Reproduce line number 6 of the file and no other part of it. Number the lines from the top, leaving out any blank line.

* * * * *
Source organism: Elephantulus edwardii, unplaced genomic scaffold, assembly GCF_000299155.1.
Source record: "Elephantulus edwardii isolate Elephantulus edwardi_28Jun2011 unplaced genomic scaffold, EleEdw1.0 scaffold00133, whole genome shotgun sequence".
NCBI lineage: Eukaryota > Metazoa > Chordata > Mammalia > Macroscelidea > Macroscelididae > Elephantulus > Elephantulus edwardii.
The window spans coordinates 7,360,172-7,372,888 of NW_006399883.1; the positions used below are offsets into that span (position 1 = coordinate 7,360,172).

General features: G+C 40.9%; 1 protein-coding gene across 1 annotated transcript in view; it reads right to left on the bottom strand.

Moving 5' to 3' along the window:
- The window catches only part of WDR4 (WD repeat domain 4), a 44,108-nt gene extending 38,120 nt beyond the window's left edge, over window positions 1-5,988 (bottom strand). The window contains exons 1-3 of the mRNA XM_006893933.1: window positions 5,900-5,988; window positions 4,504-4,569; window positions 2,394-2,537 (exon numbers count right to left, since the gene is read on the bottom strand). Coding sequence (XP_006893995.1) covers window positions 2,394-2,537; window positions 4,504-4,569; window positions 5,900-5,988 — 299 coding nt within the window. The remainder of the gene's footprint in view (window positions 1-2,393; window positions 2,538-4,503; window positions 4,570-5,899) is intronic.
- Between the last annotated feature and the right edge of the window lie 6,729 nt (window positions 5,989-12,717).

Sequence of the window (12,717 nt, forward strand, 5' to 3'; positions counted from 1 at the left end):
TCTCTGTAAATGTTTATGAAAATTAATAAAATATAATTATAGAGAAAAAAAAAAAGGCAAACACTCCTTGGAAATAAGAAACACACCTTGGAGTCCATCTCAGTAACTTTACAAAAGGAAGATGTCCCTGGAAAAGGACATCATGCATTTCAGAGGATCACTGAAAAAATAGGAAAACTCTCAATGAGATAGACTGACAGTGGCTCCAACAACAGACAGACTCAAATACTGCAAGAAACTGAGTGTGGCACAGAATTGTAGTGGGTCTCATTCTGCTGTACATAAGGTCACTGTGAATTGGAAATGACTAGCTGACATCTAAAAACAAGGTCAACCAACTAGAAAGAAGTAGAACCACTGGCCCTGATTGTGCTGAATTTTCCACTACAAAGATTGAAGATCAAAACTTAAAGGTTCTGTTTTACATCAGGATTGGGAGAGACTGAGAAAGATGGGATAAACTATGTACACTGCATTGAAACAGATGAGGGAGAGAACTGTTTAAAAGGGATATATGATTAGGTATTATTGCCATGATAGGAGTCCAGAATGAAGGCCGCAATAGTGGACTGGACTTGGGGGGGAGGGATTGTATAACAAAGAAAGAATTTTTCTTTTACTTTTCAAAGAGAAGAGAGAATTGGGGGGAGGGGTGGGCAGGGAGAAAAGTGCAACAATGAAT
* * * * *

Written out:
Moving 5' to 3' along the window: